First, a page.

Diabetes is a group of diseases in which the body is unable to use the sugars and starches (carbohydrates) it takes in to make energy. The body either doesn’t make any insulin or produces too little insulin or in some cases, cannot use the insulin it makes for changing those nutrients into energy. Diabetes can affect people of any age, race, or sex, having any lifestyle. However, it’s a known fact that diabetes affects both men and women very differently, mainly because;

  • Hormones and inflammation act differently in women
  • Women often receive less hostile treatment for cardiovascular risk factors and conditions related to diabetes.
  • Some of the complications of diabetes in women are more difficult to diagnose.


Symptoms of Diabetes in Women:

Many symptoms of diabetes are common in both men and women however, a few are unique to women only. These include;

  1. Vaginal and oral yeast infections and vaginal thrush

When infection develops in the vaginal area, symptoms include:

  • Vaginal discharge
  • Itching
  • Soreness
  • Painful intercourse

Oral yeast infections often cause

  • White coating on the tongue and inside the mouth.
  • High levels of glucose in the blood trigger the growth of fungus.
  1. Urinary infections

The risk of a urinary tract infection (UTI) is higher in women who have diabetes. When bacteria enter the urinary track, several types of UTIs develop which can cause:

  • Bloody or cloudy urine
  • Painful urination
  • Burning sensation while urinating

UTIs are very common in women with diabetes because the immune system is often being compromised (because of hyperglycemia).

  1. Female sexual dysfunction

The damage of nerve fibers due to high blood glucose causes Diabetic neuropathy. This can trigger tingling and loss of feeling in different parts of the body, including:

  • Legs
  • Hands
  • Feet
  1. Polycystic ovary syndrome

PCOS may cause a type insulin resistance that results in elevated blood sugar levels and increases the risk of developing diabetes.

Signs of polycystic ovary syndrome (PCOS) include:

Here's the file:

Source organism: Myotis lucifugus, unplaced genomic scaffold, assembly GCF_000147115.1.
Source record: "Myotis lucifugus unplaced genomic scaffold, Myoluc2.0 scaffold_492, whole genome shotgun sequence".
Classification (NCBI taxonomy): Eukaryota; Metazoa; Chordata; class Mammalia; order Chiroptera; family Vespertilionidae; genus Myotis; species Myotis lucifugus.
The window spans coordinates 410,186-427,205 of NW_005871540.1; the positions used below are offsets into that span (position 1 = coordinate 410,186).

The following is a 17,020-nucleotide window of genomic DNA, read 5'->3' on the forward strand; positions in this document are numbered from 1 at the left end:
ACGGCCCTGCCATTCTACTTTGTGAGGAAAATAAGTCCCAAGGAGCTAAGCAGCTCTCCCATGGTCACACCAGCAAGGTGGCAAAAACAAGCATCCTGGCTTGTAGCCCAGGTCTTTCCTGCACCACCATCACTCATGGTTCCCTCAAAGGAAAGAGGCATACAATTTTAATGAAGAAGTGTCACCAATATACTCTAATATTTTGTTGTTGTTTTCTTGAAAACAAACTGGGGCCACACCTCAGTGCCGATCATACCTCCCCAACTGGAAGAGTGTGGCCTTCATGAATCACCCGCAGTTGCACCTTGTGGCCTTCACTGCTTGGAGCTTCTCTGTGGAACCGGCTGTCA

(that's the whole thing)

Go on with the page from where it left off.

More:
• Irregular periods
  • Weight gain
  • Acne
  • Depression
  • Infertility

Symptoms common in both men and women

Both men and women may experience the following symptoms of undiagnosed diabetes:

  • Nausea
  • Increased thirst and hunger
  • Frequent urination
  • Weight loss or gain with no obvious cause
  • Skin infections
  • Fatigue
  • Blurred vision
  • Wounds that heal slowly
  • Patches of darker skin in areas of the body that have creases
  • Irritability
  • Breath that has a sweet, fruity, or acetone odor
  • Reduced feeling in hands or feet

Risk factors for diabetes in women

According to the Office on Women’s Health (OWH) at the U.S. Department of Health and Human Services, following women have a higher chance of developing diabetes;

  • Those Who are older than 45
  • Those Who are overweight or obese
  • Those Who have a family history of diabetes (parent or sibling)
  • Those Who are African-American, Native American, Native Alaskan, Hispanic, Asian-American, or Native Hawaiian
  • Those who have had a baby with a birth weight of more than 9 pounds
  • Those who have had gestational diabetes
  • Those who have high blood pressure
  • Those who have high cholesterol
  • Those who exercise less than three times a week
  • Those who have other health conditions linked to problems using insulin, such as PCOS
  • Those who have a history of heart disease or stroke

Treatment of diabetes


There are plenty of optional medications to manage the symptoms and complications of diabetes. The most common starting medications include:

  • Insulin therapy for all people with type 1 diabetes
  • Metformin (Glucophage), which reduces blood sugar

Lifestyle changes

Lifestyle changes can help manage diabetes. These include:

  • Exercising and maintaining a healthy weight
  • Avoiding smoking cigarettes
  • Eating a diet focused on fruits, vegetables, and whole grains
  • Monitoring your blood sugar levels daily

Natural remedies for diabetes

Women with diabetes can try a variety of alternative, natural remedies to manage their symptoms, including the addition of some nutrients into their food. Such as;

  • Fish and shellfish, organic chicken or turkey
  • Healthy fats from nuts, olive oil, fish oils, flax seeds, or avocados
  • Fruits and vegetables—ideally fresh, the more colorful the better; whole fruit rather than juices
  • High-fiber cereals and breads made from whole grains
  • High-quality protein such as eggs, beans, low-fat dairy, and unsweetened yogurt

The diabetics should avoid;

  • Packaged and fast foods, especially those high in sugar, baked goods, sweets, chips, desserts
  • White bread, sugary cereals, refined pastas or rice
  • Processed meat and red meat
  • Trans fats from partially hydrogenated or deep-fried foods
  • Low-fat products that have replaced fat with added sugar, such as fat-free yogurt


Remember to consult with your doctor before trying any new treatments. Even if they’re natural, they can interfere with your current treatments or medications.